Take Heed Of Depression In Elderly
Hong Kong has the World’s Longest Life Expectancy – We Should Not Overlook Elderly Depression
Speaking About the Past Helps Elderly Regulate their Emotions
The life expectancy of Hong Kong people is increasing. According to a survey from Japan, the average male life expectancy in Hong Kong is 82 years and the average female life expectancy is 88 years. This puts Hong Kong at the top of global ranking in the area of longest life expectancy. Although becoming a centenarian is highly probable, it can be a concern as over 10 percent of the elderly in Hong Kong experience depressive symptoms. Many people think that it is normal for the elderly to feel down as this population tends to be affected by the ailments and the loneliness that accompany aging. This belief often leads to delay in bringing to the attention the needs of the elderly, and receive appropriate medical treatments. To ensure that our elderly enjoy a good quality of life, other than seeking help, we can also learn ways to help them relieve their emotional distress.
Why do many elderly experience depressive symptoms? Often, these symptoms are triggered by matters that worry them, such as financial concerns after retirement, deterioration in bodily functions, illnesses, or the death of their spouses or close friends. These issues remind the elderly of their own aging, losing their capabilities and that they are becoming more dependent on others, hence causing them to feel that they are a burden to others, which cause them to feel depressed. Also, the elderly may be depressed because they cannot accept the physical changes in their physical functioning.
Dormant Depression Manifests During Late Life
In some cases, depression may have been dormant for many years but manifests during late life. Many of the elderly here in Hong Kong have experienced a difficult past. They fled China and landed in Hong Kong as refugees and have lived through ordeals such as the Japanese occupation in China, World War II, and the Cultural Revolution, etc. They have also witnessed changes in society, experienced poverty, and hardships. As the elderly reach the final stage in their lives, but do not have the chance to address and work through the negative emotions they had experienced from their past difficulties. These accumulated emotions become suppressed. Some elderly are also unable to let go of their guilt and regrets from a past mistake, burying that remorse at the bottom of their heart.
The elderly typically tend to hide their emotions and there are also elderly who may not know how to express their feelings. Family members should watch out for any changes in them: prolonged sadness, poor appetite, lack in motivation, difficulty sleeping or constantly wanting to sleep, bad-tempered, and not willing to talk, or constantly mention about being weary of life, etc. If family members sense that something is not quite right with an elderly, it is advisable to seek help from professional psychological counsellors.
Accompanying the Elderly, and be an Active Listener Work Best
To help the elderly regulate their emotions, a counsellor suggests the following: expose the elderly to nature, encourage them to draw, paint, play an instrument, participate in social activities, learn something new, do something related to their religion, such as reading or watching religious materials. But in fact, the love and caring provided by their family members work the best, as are keeping the elderly company and be an active listener to their stories and needs. Family members should also proactively assist them in addressing the difficulties they face. Given that the elderly have rich personal histories, it might be a good idea to invite them to share their stories. And, in the process of narrating their stories, which involves a process of re-working the materials, it would be as if the elderly is given the opportunity to re-organize their life history one more time. This is one good way of ventilating one’s depressed mood.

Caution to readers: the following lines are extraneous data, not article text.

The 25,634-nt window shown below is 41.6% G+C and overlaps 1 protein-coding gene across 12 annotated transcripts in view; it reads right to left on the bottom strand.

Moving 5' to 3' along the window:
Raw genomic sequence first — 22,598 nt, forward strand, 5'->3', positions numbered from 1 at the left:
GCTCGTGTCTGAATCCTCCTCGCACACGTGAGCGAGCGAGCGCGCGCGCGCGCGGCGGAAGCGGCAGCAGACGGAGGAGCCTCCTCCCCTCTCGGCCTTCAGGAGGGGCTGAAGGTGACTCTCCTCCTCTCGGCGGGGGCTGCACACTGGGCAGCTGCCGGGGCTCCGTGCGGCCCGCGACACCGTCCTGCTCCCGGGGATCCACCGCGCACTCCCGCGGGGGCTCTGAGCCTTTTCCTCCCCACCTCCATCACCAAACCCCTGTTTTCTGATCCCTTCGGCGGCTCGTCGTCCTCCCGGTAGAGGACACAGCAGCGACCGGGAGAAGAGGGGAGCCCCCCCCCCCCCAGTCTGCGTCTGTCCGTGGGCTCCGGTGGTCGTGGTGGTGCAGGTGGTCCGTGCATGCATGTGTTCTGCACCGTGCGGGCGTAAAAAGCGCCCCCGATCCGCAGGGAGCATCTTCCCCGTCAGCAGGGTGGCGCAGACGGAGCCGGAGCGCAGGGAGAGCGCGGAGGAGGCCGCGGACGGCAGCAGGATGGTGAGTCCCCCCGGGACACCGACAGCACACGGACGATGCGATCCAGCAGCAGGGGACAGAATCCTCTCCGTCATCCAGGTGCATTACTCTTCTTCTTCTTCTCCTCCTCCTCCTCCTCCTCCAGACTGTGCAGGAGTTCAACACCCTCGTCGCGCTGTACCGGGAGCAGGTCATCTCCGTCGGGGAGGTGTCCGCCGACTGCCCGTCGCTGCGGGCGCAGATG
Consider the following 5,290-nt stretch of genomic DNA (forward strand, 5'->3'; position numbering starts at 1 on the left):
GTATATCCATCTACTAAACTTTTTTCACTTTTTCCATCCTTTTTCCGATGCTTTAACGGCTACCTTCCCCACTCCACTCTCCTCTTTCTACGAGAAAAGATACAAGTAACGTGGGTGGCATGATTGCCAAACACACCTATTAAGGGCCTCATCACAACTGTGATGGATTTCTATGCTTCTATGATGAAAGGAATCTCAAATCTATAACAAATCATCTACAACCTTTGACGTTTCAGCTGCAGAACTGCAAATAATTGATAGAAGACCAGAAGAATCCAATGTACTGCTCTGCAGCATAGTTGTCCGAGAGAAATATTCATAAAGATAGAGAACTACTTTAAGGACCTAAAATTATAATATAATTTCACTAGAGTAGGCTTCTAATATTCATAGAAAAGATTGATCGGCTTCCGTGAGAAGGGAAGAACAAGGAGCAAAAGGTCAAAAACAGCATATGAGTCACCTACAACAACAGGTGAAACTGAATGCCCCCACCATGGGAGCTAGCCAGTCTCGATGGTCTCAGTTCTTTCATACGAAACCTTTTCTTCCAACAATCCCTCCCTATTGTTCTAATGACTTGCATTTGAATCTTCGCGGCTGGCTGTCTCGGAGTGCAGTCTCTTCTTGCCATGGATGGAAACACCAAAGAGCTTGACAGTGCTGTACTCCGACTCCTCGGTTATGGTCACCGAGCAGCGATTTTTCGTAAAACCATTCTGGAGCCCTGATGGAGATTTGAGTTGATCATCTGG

Stories on how they survived the dark during their challenging journey to Hong Kong, how they survived on tree bark during the war, etc. are the past that the elderly are proud of. While the elderly enjoy sharing such past events, these conversations also help them regain a sense of worth. At the same time, it gives us, the younger generation, an opportunity to learn about our roots, thus such storytelling is also a good form of intergenerational interactions.
Be a Little More Patient
The Chinese have a saying “久病床前無孝子”, which describes that when parents are sick for long period of time, even their most filial child can become frustrated and find it unbearable. We need to recognise that it takes time to fully recover from elderly depression. Furthermore, because the elderly tend to repeat themselves and can get stubborn, these can stretch the patience of their children and grandchildren. When you feel annoyed and discouraged by an elderly at home, remember how patiently he or she answered your endless questioning when you were young. Also, remember the love he or she showered on you.
Causes of Depression in the Elderly
- Traumatic experiences when growing up
- A tendency to be pessimistic
- Under stress or being provoked by others
- A decline in bodily functions or illness
- History of depression
- Living in an overcrowded condition, experiencing loneliness and lack of support
- Imbalance of neurotransmitters in the brain